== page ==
Lord Byron


  • Highly celebrated in his own time – people talk of him as the face of the Romantic era (disagree)
  • Born to Scottish heiress Catherine Gordon of Gight and John “Mad Jack” Byron who squandered Catherine’s inheritance
  • Sex with both men and women – some sources, including our book, say that he was molested by his maid – there is also significant evidence pointing to an incestuous relationship with his half-sister Augusta which may have yielded a child
  • His behavior worsened later in life which led his wife at the time Annabella Milbanke to submit lists of his symptoms to two physicians in order to get him diagnosed as mad – She later left him in the early morning
  • Wrote in a wide variety of modes (satire, verse narrative, drama, and extraordinary amounts of correspondence)
  • First major poetic work – English Bards and Scottish Reviewers: A Satire – was published anonymously and criticized notable poets of the time (Coleridge, Southey, Wordsworth)
  • Real fame came after the publication of Childe Harold’s Pilgrimage
  • While Byron is the namesake and used these characters in much of his work, it can be traced back to John Milton’s character of Satan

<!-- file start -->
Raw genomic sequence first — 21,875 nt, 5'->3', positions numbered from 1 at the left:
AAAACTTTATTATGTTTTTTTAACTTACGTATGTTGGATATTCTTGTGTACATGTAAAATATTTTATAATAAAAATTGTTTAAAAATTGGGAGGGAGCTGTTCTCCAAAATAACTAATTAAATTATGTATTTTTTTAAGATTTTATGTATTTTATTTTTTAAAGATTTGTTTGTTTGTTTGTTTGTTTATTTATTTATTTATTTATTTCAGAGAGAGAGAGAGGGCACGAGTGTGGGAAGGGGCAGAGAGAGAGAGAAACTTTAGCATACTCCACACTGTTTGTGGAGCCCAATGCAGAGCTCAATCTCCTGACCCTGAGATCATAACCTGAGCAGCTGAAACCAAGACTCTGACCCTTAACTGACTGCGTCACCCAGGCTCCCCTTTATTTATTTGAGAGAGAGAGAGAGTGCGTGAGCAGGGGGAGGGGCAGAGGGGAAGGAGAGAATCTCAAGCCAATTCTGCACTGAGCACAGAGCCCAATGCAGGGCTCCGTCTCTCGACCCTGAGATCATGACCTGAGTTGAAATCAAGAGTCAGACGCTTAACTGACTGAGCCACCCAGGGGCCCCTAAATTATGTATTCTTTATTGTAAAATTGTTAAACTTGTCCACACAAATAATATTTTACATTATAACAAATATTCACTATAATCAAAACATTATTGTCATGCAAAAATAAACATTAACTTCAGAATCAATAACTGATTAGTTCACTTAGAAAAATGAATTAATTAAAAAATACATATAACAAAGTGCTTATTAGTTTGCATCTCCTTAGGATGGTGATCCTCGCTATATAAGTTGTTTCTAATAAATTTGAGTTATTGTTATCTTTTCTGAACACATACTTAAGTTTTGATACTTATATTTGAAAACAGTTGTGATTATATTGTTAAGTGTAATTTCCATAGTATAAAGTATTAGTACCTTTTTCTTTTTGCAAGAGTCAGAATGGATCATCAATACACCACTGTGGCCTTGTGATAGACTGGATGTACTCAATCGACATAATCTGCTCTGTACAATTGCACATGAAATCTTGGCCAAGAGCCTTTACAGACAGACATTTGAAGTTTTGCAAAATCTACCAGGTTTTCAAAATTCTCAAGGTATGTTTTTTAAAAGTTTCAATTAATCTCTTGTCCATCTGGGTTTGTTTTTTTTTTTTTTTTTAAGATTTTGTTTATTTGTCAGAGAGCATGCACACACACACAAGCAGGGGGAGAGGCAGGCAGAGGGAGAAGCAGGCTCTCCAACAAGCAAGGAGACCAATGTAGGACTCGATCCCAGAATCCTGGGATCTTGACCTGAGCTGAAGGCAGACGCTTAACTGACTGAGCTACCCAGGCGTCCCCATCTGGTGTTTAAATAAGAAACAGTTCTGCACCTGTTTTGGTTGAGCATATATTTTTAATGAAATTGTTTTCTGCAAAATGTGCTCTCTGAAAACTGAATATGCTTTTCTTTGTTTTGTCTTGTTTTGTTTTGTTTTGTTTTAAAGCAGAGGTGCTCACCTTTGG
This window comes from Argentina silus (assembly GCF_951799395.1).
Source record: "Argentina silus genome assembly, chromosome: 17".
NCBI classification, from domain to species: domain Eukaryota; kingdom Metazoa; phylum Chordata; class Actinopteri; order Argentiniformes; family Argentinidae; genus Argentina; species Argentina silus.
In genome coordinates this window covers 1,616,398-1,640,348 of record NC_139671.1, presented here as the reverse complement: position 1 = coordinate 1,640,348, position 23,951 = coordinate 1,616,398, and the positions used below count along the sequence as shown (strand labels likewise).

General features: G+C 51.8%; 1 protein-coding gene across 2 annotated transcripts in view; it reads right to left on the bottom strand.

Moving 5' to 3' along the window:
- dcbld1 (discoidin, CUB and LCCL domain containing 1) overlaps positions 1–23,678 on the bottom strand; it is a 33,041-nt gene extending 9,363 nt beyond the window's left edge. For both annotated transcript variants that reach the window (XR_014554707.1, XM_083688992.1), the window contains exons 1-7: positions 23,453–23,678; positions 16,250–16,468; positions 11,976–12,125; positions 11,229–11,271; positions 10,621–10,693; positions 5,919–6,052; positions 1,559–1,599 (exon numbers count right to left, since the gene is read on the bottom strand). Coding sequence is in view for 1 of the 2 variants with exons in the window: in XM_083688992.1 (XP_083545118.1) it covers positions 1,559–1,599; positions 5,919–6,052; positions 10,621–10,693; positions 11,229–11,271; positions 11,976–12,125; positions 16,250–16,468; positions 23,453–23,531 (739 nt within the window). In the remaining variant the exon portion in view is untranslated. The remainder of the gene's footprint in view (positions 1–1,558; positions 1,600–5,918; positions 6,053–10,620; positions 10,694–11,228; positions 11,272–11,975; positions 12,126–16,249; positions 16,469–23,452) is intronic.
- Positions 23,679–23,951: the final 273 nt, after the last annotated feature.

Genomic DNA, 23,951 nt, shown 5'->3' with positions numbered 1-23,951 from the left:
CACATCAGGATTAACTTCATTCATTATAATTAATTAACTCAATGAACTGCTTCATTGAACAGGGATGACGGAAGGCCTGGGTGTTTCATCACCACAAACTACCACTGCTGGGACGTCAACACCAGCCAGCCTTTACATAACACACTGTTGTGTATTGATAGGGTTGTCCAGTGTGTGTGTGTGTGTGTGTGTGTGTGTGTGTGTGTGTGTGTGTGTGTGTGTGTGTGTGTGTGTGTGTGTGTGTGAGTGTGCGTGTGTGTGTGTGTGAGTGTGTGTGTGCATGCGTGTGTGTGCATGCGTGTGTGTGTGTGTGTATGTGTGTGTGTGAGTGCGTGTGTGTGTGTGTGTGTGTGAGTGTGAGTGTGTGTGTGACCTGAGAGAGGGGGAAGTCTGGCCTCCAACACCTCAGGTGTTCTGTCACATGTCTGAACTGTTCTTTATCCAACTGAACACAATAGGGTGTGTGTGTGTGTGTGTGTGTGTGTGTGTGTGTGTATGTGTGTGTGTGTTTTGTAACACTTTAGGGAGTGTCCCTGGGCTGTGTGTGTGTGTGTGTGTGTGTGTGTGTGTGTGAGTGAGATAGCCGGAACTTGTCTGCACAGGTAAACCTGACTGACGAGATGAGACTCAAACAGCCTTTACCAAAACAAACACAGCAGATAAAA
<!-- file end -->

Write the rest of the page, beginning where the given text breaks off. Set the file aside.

• Harold from Childe’s Pilgrimage is the first (moody and egotistical, meditates on the ruins, death and the vanity of life)
  • Quite frequently mirror Byron himself
  • While the byronic hero is considered an archetype, Byron’s heroes are quite complex and diverse
  • Individualism – both the speakers and their poets enjoyed an aspect of individualism and often reflected feelings of isolation from society
  • Pre-romantic occurs in the late 17th and early 18th century


  • See a metamorphasis of the Byronic hero from
  • Peter Thorslev writes extensively about the Byronic figure and proposes the heroes fall on a spectrum ranging from the darkest Gothic Villain to a more romantic Noble Outlaw. Somewhere in the middle would fall Heroes of Sensibility. These are based on whether they would fall in the pre-Romantic eighteenth century or during the heart of Romanticism.
  • In the pre-Romantic period, the hero’s action were more grotesque and cruel (irreconcilable) but as the tradition developed more towards the Noble Outlaw type who is often a rebel against society and his actions seem justified by his past or his disposition
  • Pre-romantic heros are solitary by birth nature or breeding, while the romantic byronic hero may be solitary because of these reasons but additionally chooses his isolation which often leads to the climax of his experience
  • The Noble Outlaw is passionate and heroic, readers are sympathetic of his rebellion (unlike the gothic villain or gloomy egoist)
  • I don’t think Noble Outlaw encompasses the nuanced character of the byronic hero


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